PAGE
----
Do you think the media vocabulary has expanded or shrunk in the last 35 years? The answer is that the size of the vocabulary has remained somewhat the same.

The unattainable Vjesnik from 1980 remained the first with 75,754 running words and 10,124 lemmas, but today’s articles in daily newspapers have approximately the same vocabulary size as articles published Vecernji list in 1980, which then featured 54,525 running words and 8,653 lemmas. For example, Večernji list had 51,503 running words and 9,005 lemmas in 2015.

 

Where do the vocabularies differ?

 

What is the difference between online and print newspapers? Are there any vocabulary differences?

The answer is: there are. The vocabulary of online newspapers has shrunk. Not only is the vocabulary poorer, but the results related to online editions are worse than printed editions of the same publisher in the following categories:

text length in sentences, text length in words, text length in characters, average sentence length, average word length in syllables, measure of lexical density, lexical redundancy, measure of entity density, word complexity by syllable length and frequency, measures based on word complexity assessment in the newspaper corpus.

Indeed, your further argument might sound something like: “But online editions are expected to be short because people don’t have the will or focus to read long articles on screens, unlike when reading a newspaper”. You are right, but only partly.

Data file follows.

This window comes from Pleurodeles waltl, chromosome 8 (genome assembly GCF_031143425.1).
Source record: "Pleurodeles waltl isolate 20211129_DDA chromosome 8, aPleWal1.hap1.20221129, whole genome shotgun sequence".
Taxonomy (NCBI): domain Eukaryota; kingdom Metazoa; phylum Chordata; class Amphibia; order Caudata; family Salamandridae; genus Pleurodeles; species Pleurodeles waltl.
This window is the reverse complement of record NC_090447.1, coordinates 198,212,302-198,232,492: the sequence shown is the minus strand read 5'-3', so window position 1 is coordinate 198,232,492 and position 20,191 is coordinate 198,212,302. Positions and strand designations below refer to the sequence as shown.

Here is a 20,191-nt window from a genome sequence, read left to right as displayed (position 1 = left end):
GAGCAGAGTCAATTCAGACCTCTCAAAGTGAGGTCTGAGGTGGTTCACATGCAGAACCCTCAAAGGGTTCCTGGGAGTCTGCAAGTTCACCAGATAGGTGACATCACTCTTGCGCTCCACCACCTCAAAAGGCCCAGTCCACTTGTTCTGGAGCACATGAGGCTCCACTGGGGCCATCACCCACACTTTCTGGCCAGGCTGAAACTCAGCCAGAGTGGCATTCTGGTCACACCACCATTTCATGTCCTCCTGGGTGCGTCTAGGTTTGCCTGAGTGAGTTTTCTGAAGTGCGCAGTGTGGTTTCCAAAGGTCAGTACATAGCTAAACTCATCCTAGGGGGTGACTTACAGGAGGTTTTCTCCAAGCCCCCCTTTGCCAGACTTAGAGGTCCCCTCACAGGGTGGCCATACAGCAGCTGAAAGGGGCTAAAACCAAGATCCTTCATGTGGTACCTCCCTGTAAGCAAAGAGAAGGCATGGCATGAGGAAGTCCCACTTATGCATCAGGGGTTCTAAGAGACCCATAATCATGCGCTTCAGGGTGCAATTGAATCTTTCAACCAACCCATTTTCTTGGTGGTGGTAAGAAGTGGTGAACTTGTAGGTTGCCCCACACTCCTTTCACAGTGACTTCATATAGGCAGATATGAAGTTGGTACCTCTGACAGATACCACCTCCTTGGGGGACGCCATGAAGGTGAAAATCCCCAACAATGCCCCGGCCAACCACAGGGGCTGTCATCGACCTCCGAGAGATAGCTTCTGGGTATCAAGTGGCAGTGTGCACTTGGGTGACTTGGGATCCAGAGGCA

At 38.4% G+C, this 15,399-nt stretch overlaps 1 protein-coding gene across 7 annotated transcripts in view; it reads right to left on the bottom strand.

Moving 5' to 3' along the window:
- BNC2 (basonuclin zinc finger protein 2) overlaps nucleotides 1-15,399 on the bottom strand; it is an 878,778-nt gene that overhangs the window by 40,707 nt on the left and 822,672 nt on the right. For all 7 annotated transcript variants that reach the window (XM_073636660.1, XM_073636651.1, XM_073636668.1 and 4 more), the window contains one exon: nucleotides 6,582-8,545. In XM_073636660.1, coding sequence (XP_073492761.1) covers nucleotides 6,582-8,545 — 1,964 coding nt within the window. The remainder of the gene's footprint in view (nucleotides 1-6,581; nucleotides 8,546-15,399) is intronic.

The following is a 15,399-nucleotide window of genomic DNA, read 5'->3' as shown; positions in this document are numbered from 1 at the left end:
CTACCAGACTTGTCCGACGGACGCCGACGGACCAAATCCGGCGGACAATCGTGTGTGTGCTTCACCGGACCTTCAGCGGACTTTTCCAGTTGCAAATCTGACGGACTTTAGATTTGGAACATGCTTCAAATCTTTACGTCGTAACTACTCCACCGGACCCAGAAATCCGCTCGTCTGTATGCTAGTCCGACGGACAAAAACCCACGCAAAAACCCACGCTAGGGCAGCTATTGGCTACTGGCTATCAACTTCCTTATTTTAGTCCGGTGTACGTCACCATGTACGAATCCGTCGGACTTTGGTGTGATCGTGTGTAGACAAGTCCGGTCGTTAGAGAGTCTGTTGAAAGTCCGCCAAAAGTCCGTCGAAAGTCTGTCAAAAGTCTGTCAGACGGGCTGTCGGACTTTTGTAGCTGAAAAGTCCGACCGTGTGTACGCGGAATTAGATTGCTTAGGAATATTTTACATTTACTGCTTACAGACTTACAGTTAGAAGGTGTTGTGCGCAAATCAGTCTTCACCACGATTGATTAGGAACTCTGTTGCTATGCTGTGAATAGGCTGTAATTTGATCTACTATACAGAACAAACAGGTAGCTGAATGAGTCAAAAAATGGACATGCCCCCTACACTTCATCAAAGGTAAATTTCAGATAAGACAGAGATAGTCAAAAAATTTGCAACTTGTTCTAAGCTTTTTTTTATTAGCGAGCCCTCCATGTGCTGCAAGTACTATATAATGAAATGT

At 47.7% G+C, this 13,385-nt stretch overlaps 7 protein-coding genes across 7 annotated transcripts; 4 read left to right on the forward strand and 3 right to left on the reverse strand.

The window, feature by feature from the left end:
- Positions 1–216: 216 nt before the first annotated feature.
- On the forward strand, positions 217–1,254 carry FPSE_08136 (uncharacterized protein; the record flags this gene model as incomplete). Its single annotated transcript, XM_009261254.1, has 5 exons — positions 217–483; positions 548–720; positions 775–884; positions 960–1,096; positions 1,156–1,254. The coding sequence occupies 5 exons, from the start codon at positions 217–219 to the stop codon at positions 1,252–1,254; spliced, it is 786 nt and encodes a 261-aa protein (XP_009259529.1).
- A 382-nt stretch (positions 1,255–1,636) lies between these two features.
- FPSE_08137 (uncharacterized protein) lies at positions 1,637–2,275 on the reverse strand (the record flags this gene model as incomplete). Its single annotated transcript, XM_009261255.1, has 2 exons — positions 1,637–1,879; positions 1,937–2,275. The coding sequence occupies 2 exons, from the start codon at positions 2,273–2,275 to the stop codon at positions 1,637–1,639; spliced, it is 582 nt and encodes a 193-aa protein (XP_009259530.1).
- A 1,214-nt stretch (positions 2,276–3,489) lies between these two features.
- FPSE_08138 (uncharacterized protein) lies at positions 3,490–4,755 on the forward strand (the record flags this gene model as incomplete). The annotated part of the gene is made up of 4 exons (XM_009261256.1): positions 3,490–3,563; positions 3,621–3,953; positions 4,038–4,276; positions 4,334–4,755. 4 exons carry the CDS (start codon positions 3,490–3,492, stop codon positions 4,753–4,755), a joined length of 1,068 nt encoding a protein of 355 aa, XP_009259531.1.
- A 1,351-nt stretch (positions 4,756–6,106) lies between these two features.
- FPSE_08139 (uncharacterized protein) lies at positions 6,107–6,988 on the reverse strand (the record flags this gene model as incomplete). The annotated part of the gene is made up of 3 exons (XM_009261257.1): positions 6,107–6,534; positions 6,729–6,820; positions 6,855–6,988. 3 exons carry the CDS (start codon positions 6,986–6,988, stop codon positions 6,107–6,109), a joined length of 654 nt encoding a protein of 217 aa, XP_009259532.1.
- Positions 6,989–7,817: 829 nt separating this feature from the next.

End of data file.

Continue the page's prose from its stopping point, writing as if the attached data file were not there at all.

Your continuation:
It is appropriate that the length of the text of online editions is shorter, but this does not justify the reduced number of different words used in these editions compared to the printed ones.

 

Consequences of poor vocabulary

 

Language is a living phenomenon that changes and adapts as life and the environment of the society that uses the language changes. Different nationalities are proud of the size of the vocabulary of their language.

With its diverse vocabulary, language provides greater possibilities of expression. A richer lexical fund demonstrates the ability of language to deal with different topics in appropriate ways.

The mass media continue to be a means of information, entertainment and education (which are their primary functions) and consciously or unconsciously influence the diversity of vocabulary used by a nation.

Eradicating the richness of the Croatian language with poor use of vocabulary causes language impoverishment. The import of words in not a problem, but a consequence. By not using words from our own language, the use of foreign words becomes a necessity. Monitoring the richness of the vocabulary of mass media is certainly a valuable indicator of changes in the richness of the Croatian language in general.